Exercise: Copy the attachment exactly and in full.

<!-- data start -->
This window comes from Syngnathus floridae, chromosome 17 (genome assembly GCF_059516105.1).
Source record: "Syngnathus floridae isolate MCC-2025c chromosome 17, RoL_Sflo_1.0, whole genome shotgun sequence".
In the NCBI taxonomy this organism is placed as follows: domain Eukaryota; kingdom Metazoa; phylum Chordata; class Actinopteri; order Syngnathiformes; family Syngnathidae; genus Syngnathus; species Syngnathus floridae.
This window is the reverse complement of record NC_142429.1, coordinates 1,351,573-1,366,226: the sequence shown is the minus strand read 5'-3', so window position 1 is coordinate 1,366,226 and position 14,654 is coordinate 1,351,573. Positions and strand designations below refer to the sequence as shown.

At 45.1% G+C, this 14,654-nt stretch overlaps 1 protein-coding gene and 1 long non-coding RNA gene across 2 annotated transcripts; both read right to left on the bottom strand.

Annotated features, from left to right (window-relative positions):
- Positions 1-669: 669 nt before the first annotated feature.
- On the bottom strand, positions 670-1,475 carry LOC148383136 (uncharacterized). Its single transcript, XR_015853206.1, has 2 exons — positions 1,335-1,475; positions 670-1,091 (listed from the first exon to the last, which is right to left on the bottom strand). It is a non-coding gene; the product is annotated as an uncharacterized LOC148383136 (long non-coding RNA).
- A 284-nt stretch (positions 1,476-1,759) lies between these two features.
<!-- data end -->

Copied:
This window comes from Syngnathus floridae, chromosome 17 (genome assembly GCF_059516105.1).
Source record: "Syngnathus floridae isolate MCC-2025c chromosome 17, RoL_Sflo_1.0, whole genome shotgun sequence".
In the NCBI taxonomy this organism is placed as follows: domain Eukaryota; kingdom Metazoa; phylum Chordata; class Actinopteri; order Syngnathiformes; family Syngnathidae; genus Syngnathus; species Syngnathus floridae.
This window is the reverse complement of record NC_142429.1, coordinates 1,351,573-1,366,226: the sequence shown is the minus strand read 5'-3', so window position 1 is coordinate 1,366,226 and position 14,654 is coordinate 1,351,573. Positions and strand designations below refer to the sequence as shown.

At 45.1% G+C, this 14,654-nt stretch overlaps 1 protein-coding gene and 1 long non-coding RNA gene across 2 annotated transcripts; both read right to left on the bottom strand.

Annotated features, from left to right (window-relative positions):
- Positions 1-669: 669 nt before the first annotated feature.
- On the bottom strand, positions 670-1,475 carry LOC148383136 (uncharacterized). Its single transcript, XR_015853206.1, has 2 exons — positions 1,335-1,475; positions 670-1,091 (listed from the first exon to the last, which is right to left on the bottom strand). It is a non-coding gene; the product is annotated as an uncharacterized LOC148383136 (long non-coding RNA).
- A 284-nt stretch (positions 1,476-1,759) lies between these two features.